Brighton boss Graham Potter does not want his players to feel sorry for themselves if they end up on the wrong end of another VAR controversy against Leicester.
The Seagulls looked on course for a hard-earned point at home to Southampton on Monday night, only to see Danny Ings score a late penalty, which had originally been given as a free-kick by referee David Coote before being reviewed.
The debate over interventions from Stockley Park and the use of pitch-side monitors is set to rumble on into 2021 and beyond.
Potter, though, maintains it is imperative his Brighton players focus on what they can influence rather than looking for any excuses off the pitch.
“You don’t want people feeling sorry for themselves,” Potter said.
“It is easy – if you just blame something else that you can’t control, you are not taking responsibility yourself and looking at how you can improve. That goes for myself and everybody.
“We are here to try to get better, to improve our results, to improve our performance, to be a better football team, a better football player and a better football coach.”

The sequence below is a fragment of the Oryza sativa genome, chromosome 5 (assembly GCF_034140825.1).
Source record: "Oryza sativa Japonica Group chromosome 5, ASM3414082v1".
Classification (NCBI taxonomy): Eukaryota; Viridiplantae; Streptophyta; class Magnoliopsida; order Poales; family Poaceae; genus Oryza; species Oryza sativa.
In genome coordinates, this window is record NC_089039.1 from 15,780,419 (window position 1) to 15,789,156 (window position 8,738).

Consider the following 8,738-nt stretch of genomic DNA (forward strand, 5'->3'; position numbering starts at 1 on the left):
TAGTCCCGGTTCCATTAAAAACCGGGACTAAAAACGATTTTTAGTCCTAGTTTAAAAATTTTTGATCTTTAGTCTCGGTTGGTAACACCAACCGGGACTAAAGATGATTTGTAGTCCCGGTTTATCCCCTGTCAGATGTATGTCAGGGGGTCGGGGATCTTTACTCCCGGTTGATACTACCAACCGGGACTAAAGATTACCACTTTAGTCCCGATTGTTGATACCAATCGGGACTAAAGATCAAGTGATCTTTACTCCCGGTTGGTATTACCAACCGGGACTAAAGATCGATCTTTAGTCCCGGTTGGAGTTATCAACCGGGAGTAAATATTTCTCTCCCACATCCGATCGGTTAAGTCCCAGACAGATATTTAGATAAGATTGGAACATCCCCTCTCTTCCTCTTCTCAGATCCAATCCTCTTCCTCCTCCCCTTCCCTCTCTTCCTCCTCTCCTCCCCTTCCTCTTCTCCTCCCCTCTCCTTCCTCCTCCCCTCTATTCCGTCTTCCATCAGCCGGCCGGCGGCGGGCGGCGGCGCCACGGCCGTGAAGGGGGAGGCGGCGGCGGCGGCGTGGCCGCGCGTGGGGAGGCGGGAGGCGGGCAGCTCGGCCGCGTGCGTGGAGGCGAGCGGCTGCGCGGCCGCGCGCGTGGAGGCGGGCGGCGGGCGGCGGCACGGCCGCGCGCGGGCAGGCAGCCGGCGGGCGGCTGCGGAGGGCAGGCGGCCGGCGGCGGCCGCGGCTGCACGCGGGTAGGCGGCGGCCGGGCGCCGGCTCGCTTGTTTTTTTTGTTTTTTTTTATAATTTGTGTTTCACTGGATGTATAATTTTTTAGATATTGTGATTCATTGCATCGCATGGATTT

Potter also tries to understand things from the point of view of the officials watching the screens in Stockley Park with multiple angles and slow-motion rather than being in the thick of match action.
“Just because you are a good on-pitch referee does that necessarily translate to being a good VAR referee? Again, I don’t know. I imagine it’s a different skill set,” the Brighton boss said.
“Certain things you have to deal with differently and then how much experience you have on the field.
“Whether being an actual referee helps you with VAR, all these things we properly need to consider over time.
“But that is normal and it is what happens when you do something new.
“What happens when someone overrules, do you overrule VAR? What happens with the hierarchy?
“Let’s say you have a more experienced VAR guy than the on-field referee. Does part of his brain think ‘it is Michael Oliver in VAR, I think I will go with his call’? So it is all of these sorts of things which are going to happen.”
Potter feels how he reacts on the touchline when decisions do not go Brighton’s way can feedback to the players.
“If you are bringing up kids, they follow more what you do than what you say,” said Potter, 45.
“Therefore, if I am screaming and shouting and making a referee the reason for our problems, then maybe we are not taking responsibility for ourselves and thinking how we can improve.
“There will always be mistakes. The important thing is how you react to the mistake and deal with the setback of a mistake or a defeat.”